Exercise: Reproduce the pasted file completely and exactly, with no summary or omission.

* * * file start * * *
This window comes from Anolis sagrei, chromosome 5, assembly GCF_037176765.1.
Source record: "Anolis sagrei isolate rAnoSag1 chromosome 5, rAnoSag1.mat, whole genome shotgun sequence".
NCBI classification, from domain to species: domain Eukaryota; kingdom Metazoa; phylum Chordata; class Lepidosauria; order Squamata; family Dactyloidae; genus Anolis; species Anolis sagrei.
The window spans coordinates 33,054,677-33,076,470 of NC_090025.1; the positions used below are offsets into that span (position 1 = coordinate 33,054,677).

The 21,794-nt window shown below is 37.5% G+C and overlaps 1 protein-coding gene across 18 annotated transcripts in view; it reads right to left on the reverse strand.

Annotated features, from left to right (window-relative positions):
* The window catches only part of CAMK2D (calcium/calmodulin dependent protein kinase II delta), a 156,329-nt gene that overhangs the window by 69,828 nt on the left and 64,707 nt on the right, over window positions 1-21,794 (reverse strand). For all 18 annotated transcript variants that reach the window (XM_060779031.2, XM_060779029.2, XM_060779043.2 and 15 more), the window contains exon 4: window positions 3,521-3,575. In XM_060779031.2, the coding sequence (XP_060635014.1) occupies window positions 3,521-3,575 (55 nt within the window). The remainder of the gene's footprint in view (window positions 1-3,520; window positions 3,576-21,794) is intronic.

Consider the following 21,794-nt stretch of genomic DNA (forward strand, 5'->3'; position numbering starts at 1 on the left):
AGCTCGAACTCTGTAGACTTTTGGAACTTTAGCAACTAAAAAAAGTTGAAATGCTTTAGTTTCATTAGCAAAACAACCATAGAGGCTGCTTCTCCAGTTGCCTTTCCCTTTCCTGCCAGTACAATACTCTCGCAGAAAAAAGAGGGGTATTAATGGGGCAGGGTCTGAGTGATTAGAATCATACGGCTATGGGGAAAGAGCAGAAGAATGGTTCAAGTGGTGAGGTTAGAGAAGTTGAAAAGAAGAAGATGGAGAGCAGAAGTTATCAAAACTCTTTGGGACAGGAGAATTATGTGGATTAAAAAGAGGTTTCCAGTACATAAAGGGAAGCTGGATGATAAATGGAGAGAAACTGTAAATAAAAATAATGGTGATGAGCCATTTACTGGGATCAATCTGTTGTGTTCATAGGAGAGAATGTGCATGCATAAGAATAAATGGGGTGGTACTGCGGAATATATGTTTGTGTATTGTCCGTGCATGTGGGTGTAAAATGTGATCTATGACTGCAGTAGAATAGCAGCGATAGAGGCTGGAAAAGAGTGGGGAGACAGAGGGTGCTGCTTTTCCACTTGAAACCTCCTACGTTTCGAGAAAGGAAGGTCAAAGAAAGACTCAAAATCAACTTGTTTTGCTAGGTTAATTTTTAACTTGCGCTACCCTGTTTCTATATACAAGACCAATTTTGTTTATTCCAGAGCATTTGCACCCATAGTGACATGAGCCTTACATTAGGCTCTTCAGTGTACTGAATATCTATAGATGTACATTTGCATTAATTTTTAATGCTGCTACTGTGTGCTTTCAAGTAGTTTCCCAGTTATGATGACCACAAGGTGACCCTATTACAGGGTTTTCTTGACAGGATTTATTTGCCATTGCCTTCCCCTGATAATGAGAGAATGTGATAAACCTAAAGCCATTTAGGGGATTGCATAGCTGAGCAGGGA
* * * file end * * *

This window comes from Anolis sagrei, chromosome 5, assembly GCF_037176765.1.
Source record: "Anolis sagrei isolate rAnoSag1 chromosome 5, rAnoSag1.mat, whole genome shotgun sequence".
NCBI classification, from domain to species: domain Eukaryota; kingdom Metazoa; phylum Chordata; class Lepidosauria; order Squamata; family Dactyloidae; genus Anolis; species Anolis sagrei.
The window spans coordinates 33,054,677-33,076,470 of NC_090025.1; the positions used below are offsets into that span (position 1 = coordinate 33,054,677).

The 21,794-nt window shown below is 37.5% G+C and overlaps 1 protein-coding gene across 18 annotated transcripts in view; it reads right to left on the reverse strand.

Annotated features, from left to right (window-relative positions):
* The window catches only part of CAMK2D (calcium/calmodulin dependent protein kinase II delta), a 156,329-nt gene that overhangs the window by 69,828 nt on the left and 64,707 nt on the right, over window positions 1-21,794 (reverse strand). For all 18 annotated transcript variants that reach the window (XM_060779031.2, XM_060779029.2, XM_060779043.2 and 15 more), the window contains exon 4: window positions 3,521-3,575. In XM_060779031.2, the coding sequence (XP_060635014.1) occupies window positions 3,521-3,575 (55 nt within the window). The remainder of the gene's footprint in view (window positions 1-3,520; window positions 3,576-21,794) is intronic.

Consider the following 21,794-nt stretch of genomic DNA (forward strand, 5'->3'; position numbering starts at 1 on the left):
AGCTCGAACTCTGTAGACTTTTGGAACTTTAGCAACTAAAAAAAGTTGAAATGCTTTAGTTTCATTAGCAAAACAACCATAGAGGCTGCTTCTCCAGTTGCCTTTCCCTTTCCTGCCAGTACAATACTCTCGCAGAAAAAAGAGGGGTATTAATGGGGCAGGGTCTGAGTGATTAGAATCATACGGCTATGGGGAAAGAGCAGAAGAATGGTTCAAGTGGTGAGGTTAGAGAAGTTGAAAAGAAGAAGATGGAGAGCAGAAGTTATCAAAACTCTTTGGGACAGGAGAATTATGTGGATTAAAAAGAGGTTTCCAGTACATAAAGGGAAGCTGGATGATAAATGGAGAGAAACTGTAAATAAAAATAATGGTGATGAGCCATTTACTGGGATCAATCTGTTGTGTTCATAGGAGAGAATGTGCATGCATAAGAATAAATGGGGTGGTACTGCGGAATATATGTTTGTGTATTGTCCGTGCATGTGGGTGTAAAATGTGATCTATGACTGCAGTAGAATAGCAGCGATAGAGGCTGGAAAAGAGTGGGGAGACAGAGGGTGCTGCTTTTCCACTTGAAACCTCCTACGTTTCGAGAAAGGAAGGTCAAAGAAAGACTCAAAATCAACTTGTTTTGCTAGGTTAATTTTTAACTTGCGCTACCCTGTTTCTATATACAAGACCAATTTTGTTTATTCCAGAGCATTTGCACCCATAGTGACATGAGCCTTACATTAGGCTCTTCAGTGTACTGAATATCTATAGATGTACATTTGCATTAATTTTTAATGCTGCTACTGTGTGCTTTCAAGTAGTTTCCCAGTTATGATGACCACAAGGTGACCCTATTACAGGGTTTTCTTGACAGGATTTATTTGCCATTGCCTTCCCCTGATAATGAGAGAATGTGATAAACCTAAAGCCATTTAGGGGATTGCATAGCTGAGCAGGGA